Yesterday's Environmental Science and Technology journal includes a ranking (by subscription only) of 226 countries and their large-scale biodiesel-making potential. The study was written by Matt Johnston and Tracey Holloway from the Nelson Institute's Center for Sustainability and the Global Environment (SAGE). The abstract of the article is as follows:

This study presents a consistent, national-level evaluation of potential biodiesel volumes and prices, replicated across 226 countries, territories, and protectorates. Utilizing all commercially exported lipid feedstocks from existing agricultural lands, we compare the upper-limit potential for expanded biodiesel production in terms of absolute biodiesel volumes, profitable potential from biodiesel exports, and potential from expanded vegetable oil production through agricultural yield increases. Country findings are compared across a variety of economic, energy, and environmental metrics. Our results show an upper-limit worldwide volume potential of 51 billion liters from 119 countries; 47 billion of which could be produced profitably at today's import prices. Also significant production gains are possible through increasing agricultural yields: a 12-fold increase over existing potential, primarily hinging on better management of tropical oilseed varietals.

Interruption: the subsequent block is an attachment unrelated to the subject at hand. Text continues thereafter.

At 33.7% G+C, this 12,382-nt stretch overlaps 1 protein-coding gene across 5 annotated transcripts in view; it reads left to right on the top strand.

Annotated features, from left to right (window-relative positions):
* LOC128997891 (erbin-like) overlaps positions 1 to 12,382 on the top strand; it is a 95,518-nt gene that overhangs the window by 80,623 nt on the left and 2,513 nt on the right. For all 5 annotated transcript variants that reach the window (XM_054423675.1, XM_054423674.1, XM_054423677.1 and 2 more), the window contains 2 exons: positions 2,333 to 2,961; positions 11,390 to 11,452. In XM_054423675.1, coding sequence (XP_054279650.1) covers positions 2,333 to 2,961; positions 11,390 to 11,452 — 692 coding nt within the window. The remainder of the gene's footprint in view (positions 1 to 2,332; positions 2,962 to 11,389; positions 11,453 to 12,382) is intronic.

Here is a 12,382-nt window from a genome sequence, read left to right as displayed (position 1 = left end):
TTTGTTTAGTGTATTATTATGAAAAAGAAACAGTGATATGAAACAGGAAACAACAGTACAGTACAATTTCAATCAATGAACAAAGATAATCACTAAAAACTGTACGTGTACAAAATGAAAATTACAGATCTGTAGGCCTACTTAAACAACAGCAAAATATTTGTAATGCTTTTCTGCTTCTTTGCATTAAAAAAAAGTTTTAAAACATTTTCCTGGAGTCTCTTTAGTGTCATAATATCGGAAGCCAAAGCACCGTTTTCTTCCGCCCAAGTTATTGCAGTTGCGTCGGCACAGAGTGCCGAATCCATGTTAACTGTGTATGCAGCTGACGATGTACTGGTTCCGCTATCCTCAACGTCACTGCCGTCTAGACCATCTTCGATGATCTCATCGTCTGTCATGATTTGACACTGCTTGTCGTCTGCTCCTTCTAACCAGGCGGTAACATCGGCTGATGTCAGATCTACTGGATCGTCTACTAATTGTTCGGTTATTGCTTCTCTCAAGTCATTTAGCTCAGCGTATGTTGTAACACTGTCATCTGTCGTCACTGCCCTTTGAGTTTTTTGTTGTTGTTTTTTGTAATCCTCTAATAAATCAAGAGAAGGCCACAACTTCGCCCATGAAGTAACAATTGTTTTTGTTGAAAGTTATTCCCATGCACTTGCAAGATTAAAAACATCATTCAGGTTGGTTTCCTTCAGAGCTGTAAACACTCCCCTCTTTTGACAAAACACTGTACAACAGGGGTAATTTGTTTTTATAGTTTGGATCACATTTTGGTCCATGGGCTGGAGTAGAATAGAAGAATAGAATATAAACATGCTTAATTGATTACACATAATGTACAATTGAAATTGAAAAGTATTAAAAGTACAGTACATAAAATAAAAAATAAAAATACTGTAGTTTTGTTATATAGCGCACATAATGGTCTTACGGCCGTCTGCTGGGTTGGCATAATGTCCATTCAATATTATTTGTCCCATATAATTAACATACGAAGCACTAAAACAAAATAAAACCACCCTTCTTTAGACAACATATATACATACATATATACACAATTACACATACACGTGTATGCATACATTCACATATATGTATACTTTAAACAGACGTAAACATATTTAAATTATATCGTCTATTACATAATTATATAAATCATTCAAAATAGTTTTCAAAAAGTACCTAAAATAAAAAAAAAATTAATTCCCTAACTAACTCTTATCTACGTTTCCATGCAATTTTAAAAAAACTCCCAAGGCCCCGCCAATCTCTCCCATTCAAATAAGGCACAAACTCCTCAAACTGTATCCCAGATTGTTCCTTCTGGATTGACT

So, basically, there's still a lot more biodiesel out there to make. Thailand, Uruguay and Ghana are three places where the potential has yet to be realized, according to Madeline Fisher, writing over at Renewable Energy Access. Johnston and Holloway say the report is not meant to exploit the biodiesel possibilities in any country, but to find countries where there are a lot of petroleum imports and vegetable exports. With this list, we can highlight the fact that perhaps some of those exports could reduce the need for the imports, ya dig?

[Source: Renewable Energy Access, Environmental Science and Technology]

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